HIST 2340-US Diplomatic History after 1900
Best of What’s Around: Roosevelt and the Nature at Yalta
The destructiveness of World War II ravaged the world for six years, and saw millions of
lives ended at the hands of more horrific and brutally weapons than any had ever seen. But the
war could not last forever, and by early February 1945, the “Big Three” Allied Powers were
again meeting to discuss their plans for a postwar world. However, unlike previous conferences
between the Allies, this conference would go down in history for the controversies that emerged
from its decisions and compromises. This conference was the Yalta Conference, and it has
become an argument among many circles that President Franklin Roosevelt “sold out” to Soviet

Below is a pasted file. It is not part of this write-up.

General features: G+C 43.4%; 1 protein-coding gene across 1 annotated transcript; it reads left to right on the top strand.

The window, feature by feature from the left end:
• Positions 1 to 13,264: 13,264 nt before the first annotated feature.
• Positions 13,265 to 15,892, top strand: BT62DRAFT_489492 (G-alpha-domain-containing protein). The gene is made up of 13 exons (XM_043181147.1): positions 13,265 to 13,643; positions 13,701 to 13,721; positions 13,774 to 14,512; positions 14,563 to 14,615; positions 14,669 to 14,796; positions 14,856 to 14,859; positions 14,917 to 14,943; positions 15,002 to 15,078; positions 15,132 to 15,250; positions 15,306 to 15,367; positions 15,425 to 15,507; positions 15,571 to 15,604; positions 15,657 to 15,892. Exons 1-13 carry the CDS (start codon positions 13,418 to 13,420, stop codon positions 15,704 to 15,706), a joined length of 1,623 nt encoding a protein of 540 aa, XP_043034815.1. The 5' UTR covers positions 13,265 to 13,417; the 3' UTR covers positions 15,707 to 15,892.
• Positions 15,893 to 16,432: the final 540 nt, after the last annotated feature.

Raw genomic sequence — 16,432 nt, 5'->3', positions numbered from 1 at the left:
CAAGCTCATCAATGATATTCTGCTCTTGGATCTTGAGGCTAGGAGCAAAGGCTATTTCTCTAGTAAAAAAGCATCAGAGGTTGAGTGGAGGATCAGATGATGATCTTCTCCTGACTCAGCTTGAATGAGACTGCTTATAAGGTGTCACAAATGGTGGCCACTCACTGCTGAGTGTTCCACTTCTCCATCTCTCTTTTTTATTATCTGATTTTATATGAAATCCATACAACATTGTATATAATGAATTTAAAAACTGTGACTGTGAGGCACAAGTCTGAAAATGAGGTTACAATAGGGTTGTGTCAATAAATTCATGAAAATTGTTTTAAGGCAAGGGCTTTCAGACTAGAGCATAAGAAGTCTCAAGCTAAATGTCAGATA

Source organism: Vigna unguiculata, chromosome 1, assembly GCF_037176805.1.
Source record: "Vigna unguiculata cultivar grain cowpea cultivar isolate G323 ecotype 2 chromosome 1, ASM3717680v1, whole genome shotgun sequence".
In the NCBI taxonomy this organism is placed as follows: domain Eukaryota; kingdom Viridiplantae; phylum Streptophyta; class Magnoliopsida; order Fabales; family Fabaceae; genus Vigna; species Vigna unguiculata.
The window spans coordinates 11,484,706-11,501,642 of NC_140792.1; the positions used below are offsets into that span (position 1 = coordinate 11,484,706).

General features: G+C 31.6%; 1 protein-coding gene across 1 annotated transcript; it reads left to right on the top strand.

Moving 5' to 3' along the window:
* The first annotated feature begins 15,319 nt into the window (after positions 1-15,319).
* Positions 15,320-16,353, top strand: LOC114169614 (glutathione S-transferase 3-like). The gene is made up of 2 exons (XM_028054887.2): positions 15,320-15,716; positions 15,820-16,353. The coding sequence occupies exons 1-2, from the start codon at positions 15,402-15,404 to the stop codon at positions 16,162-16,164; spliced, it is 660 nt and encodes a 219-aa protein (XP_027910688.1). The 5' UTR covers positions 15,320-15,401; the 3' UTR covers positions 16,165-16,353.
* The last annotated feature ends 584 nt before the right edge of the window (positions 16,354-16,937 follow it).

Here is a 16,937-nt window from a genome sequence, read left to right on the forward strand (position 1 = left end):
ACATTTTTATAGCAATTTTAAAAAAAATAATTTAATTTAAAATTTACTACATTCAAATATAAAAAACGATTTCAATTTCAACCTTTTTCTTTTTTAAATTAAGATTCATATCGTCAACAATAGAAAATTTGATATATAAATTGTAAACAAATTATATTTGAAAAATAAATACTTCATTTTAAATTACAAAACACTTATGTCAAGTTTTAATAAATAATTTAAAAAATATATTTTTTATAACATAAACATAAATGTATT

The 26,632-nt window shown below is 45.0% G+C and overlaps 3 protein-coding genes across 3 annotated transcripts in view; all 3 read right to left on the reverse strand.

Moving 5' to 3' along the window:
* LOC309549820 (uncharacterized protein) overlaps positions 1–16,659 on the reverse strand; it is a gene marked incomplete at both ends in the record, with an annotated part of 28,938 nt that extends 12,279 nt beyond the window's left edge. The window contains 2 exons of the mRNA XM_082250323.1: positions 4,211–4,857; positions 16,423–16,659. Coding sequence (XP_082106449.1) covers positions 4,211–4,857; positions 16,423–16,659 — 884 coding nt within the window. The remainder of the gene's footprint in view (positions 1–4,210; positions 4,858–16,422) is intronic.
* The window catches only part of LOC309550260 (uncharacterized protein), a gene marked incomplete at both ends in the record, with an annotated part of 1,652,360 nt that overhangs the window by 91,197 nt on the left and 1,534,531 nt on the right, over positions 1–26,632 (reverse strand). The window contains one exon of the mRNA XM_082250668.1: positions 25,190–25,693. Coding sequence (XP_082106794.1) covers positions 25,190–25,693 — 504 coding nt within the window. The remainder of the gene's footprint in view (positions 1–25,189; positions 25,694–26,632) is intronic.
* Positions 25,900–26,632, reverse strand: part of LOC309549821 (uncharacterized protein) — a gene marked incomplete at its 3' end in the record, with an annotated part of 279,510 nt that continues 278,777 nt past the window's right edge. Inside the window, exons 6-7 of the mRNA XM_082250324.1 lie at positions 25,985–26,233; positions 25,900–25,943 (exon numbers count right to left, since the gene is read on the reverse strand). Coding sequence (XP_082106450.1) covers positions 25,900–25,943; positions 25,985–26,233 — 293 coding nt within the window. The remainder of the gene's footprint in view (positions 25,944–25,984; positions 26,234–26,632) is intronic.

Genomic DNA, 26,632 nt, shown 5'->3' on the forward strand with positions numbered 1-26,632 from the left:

General Secretary Josef Stalin, and ultimately gave away Eastern Europe and Northeast Asia to
the “Red menace.” But is this true? Given the situation that the Allies found themselves in, both
through their engagement with the war, and the preexisting geopolitical nature of Eastern
Europe, Roosevelt did not “sell out” to the Soviets, but instead negotiated terms with his ally
that, given the then present situation, were the best that anyone could hope for.
The Yalta Conference lasted from February 4-11, 1945, and was devised to work out the
fate of postwar Europe between the United States, United Kingdom, and the Soviet Union.
Roosevelt, Churchill, and Stalin all went into Yalta with goals for the postwar world, with the
Western Allies and the USSR often conflicting over issues of political influence and alignment.
Indeed, over the course of the conference, two particular issues would become the background of
most controversies surrounding the conference:
1. The fate of Poland and Eastern Europe
1Athan G. Theoharis,
The Yalta Myths
(Columbia: University of Missouri Press), 11